Duo Performance Saint Baaf’s Abbey, Ghent, Belgium

… Voice and dissenting voice complemented each other, creating  contrasts, abrupt bursts of energy and curious sound effects. 

 It was spontaneous mastery, without ever becoming heavy-handed or displaying prodigious virtuosity for its own sake. No, this was full of flow and play …

Guy Peters,



Jazz em Agosto

August 9, 2019, Lisbon

At yesterday’s concert with percussionists Joey Baron and Robyn Schulkowsky, Schulkowsky made probably the simplest and most direct statement on the theme of resistance so far. Dedicating a song to civil rights icon Rosa Parks, who quietly stood for her dignity and human rights when she refused to move to the back of a bus in Montgomery, Alabama in 1955. Schulkowsky explained, “resistance is not always loud, but it’s everyday, and it’s inside of you.” This is something citizens of many liberal democracies, currently under insidious erosion, should consider … are you resisting what’s being done to your countries, your ideals, your future? You don’t need to make a big noise, as much as you need to live up to what you truly believe.
The quietness is where the duo of Baron and Schulkowsky shined. Their set, a series of composed ideas and improvisations, presented a gentle start to the evening. In spite of the vast of array of percussion at their disposal, set up facing each other, the duo played quietly and reflectively. Staring with using their hands, and quickly demonstrating the tonal palette that they’d be working from for the evening, like a splash of the high hat, a deep tone from the tuned timpani drum. This bare-handed exchange lasted for a stretch as they slowly worked out interlocking patterns. The next song “Quiet Resistance”, dedicated to Parks, began with the timpani, a splash of the gong, and crash of the cymbals. Then, it became quiet, both musicians had hand percussion, small clacking items, that they proceeded to converse with. The dream like quality of the music continued throughout, even on the uptempo pieces, like the final one which began with a more ‘jazz’ like pattern from Baron, to which Schulkowsky in kind, but the two never stepping in the way of each other.

Baron, after the show explained, that while they come from different musical backgrounds, himself from jazz, and she from classical, when they play it doesn’t matter, they make music.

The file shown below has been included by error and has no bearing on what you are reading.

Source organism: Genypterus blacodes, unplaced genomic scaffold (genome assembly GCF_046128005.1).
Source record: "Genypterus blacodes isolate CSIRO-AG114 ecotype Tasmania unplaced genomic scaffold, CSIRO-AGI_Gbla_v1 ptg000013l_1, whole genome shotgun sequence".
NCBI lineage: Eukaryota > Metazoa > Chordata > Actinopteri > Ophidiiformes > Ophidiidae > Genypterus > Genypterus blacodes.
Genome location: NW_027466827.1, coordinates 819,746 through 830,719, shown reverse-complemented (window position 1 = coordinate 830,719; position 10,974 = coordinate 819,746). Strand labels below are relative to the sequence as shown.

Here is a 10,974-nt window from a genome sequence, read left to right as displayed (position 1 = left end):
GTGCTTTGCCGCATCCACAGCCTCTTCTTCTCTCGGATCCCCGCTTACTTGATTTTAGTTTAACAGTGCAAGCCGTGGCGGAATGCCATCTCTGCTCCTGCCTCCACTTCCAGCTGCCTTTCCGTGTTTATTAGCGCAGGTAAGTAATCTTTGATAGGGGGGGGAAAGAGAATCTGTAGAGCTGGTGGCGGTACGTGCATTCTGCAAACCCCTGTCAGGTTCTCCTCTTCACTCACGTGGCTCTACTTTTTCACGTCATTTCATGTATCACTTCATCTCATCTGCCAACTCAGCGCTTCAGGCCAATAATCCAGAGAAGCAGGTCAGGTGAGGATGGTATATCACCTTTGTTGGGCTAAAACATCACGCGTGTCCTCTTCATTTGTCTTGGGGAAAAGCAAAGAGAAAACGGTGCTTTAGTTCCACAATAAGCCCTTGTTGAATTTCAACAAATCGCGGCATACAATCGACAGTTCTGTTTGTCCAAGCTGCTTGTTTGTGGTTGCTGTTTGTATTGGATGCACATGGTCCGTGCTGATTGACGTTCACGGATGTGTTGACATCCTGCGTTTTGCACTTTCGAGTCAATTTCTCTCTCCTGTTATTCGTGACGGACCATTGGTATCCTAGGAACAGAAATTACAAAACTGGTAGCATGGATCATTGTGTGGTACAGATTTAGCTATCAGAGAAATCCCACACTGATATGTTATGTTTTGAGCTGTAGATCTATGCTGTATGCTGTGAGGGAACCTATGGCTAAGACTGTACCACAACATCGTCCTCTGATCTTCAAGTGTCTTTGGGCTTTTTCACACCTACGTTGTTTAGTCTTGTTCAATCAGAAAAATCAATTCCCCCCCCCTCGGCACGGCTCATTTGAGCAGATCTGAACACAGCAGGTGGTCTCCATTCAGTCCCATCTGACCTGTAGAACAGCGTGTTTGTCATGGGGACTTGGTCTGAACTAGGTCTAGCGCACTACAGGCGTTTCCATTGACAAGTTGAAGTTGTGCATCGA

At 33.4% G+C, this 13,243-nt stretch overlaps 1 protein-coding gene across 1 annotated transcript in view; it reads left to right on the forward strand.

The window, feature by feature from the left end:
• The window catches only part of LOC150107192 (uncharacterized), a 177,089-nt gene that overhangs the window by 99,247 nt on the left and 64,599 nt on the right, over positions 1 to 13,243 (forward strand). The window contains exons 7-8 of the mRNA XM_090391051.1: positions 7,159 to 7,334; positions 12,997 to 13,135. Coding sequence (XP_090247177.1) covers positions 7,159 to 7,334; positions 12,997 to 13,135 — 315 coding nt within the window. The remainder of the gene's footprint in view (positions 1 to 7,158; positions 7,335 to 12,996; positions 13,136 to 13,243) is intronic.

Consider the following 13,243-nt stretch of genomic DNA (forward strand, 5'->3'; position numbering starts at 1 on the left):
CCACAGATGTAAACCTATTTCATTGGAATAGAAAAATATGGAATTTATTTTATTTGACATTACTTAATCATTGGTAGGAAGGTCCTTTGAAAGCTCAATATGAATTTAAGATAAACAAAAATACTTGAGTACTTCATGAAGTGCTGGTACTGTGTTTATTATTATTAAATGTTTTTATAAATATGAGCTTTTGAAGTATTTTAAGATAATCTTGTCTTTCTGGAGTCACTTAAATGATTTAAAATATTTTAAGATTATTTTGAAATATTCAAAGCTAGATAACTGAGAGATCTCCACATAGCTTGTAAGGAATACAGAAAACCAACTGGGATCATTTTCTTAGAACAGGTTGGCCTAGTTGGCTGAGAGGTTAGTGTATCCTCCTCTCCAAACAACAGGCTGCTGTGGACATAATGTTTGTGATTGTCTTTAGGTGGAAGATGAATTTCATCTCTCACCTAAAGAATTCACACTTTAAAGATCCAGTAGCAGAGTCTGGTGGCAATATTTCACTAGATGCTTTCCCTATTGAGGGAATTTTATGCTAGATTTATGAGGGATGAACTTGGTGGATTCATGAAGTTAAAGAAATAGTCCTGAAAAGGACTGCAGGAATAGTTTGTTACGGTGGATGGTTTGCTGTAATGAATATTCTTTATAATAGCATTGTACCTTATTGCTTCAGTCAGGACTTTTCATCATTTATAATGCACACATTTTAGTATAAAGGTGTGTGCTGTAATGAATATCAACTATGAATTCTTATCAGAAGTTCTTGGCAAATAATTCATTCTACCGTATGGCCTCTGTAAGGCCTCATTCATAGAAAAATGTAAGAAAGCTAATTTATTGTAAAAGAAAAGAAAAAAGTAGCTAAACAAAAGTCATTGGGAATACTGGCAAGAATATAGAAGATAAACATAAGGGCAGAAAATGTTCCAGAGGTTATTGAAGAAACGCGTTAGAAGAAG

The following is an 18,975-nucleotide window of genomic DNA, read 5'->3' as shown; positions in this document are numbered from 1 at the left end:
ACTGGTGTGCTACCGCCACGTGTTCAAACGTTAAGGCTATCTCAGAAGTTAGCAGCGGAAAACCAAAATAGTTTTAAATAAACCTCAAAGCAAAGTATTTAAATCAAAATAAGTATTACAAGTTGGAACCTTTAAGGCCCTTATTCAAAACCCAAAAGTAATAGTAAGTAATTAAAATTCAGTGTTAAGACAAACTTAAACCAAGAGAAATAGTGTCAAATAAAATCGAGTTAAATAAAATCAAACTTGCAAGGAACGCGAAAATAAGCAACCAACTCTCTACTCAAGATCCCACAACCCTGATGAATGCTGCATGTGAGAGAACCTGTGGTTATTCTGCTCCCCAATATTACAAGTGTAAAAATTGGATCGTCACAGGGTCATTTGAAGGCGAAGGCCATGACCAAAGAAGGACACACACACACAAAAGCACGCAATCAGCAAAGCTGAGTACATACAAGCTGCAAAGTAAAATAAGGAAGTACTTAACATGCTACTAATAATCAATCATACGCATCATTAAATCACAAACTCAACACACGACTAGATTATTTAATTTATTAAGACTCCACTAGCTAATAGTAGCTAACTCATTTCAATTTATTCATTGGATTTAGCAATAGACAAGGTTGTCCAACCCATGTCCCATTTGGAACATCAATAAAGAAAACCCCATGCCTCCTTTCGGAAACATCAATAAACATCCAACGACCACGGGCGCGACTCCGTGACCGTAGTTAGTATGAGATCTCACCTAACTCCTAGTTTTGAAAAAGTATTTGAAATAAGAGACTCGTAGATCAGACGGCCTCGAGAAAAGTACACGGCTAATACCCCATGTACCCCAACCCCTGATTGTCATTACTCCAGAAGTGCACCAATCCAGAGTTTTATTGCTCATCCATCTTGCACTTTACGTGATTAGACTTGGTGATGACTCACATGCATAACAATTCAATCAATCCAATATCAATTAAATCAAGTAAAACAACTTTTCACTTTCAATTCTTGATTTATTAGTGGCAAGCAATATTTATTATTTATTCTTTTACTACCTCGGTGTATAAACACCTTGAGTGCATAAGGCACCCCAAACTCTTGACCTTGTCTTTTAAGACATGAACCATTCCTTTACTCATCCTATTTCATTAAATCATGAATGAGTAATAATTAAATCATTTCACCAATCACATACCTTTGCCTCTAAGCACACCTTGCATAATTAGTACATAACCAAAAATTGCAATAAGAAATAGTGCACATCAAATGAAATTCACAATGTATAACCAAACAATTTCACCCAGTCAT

Paul Acquaro,



Downbeat October 2018



Now You Hear Me
…Zwei Welten, unterschiedlich in Stilistik und Ausdruck, prallen diesmal nicht aufeinander sondern ergänzen sich prächtig. Joey Baron und Robyn Schulkowsky, jeder in einer anderen Welt verankert, sprechen eine gemeinsame Sprache, die des Rhythmus. Dessen Komplexität und Facttenreichtum werden bei aller unterschiedlichen Tradition zusammengeführt und kreativ aufgefächert…

Reiner Kobe



Now You Hear Me
Batteur de grande expérience, acteur de la scène jazz depuis des décennies, Joey Baron rencontre la percussionniste Robyn Schulkowsky qui, elle, vient du circuit de la musique contemporaine (Stockhausen, Kagel, Cage, Feldman, Xenakis, Berio, Wolff). Il s’agit en fait de retrouvailles puisqu’ils avaient déjà réalisé un disque ensemble quinze ans auparavant. Figures rythmiques communes conjointes, petites percussions primitives ou, au contraire, jeux sonores avec l’espace, mais aussi solos, se déploient au travers d’une gamme de timbres où la batterie tient une bonne place.



Now You Hear Me
Eine Schlagzeugerin und ein Schlagzeuger im Duo, so ganz ohne Band als Begleitung kann man sich das schwer vorstellen, doch mit ihrem großen Areal an Perkussion Instrumenten erzeugen Schulkowsky und Baron nicht nur fesselnde Rhythmen, sondern auch Melodien und damit Stücke, denen man vom Anfang bis zum Ende folgen kann.

Dabei kommen die beiden aus etwas unterschiedlichen musikalischen Umfeldern. Joey Baron hat den Bands um John Zorn, Dizzy Gillespie, Gruppen mit Bill Frisell, Ellery Eskellin, Tim Beine und Enrico Fieranunzi das höchst flexible Jazz Rhythmus Gerüst gegeben. Robyn Schulkowsky arbeitet vorwiegend mit den Tonschöpfungen der zeitgenössischen Klassik Komponisten Karlheinz Stockhausen, Mauricio Kagel, John Cage, Morton Feldman und natürlich Iannis Xenakis. Gemeinsam erschaffen sie vier Stücke in der Kürze von 5 bis 32 Minuten mit interessanten Klängen und faszinierenden Beats.




… Baron and Schulkowsky gradually moved from the more familiar to the unfamiliar, picking their audience up with modest playful grooves and leading them into a more complex shimmering, layer of sounds including some wonderful rain music. It was a highly enjoyable affair, a great example of female and male modes and the way sound-making can respectfully interlock.




… an inspiring performance of luminous beauty…



… Baron and Schulkowsky never forget the groove in their music with all their virtuosity. Their music is all so compelling as if their notes were syntactically ordered messages arriving without words …



… There is a sublime, playful and charming quality to it all…



… Baron and Schulkowsky create a rhythmic and sonic experience where no other instruments are missed…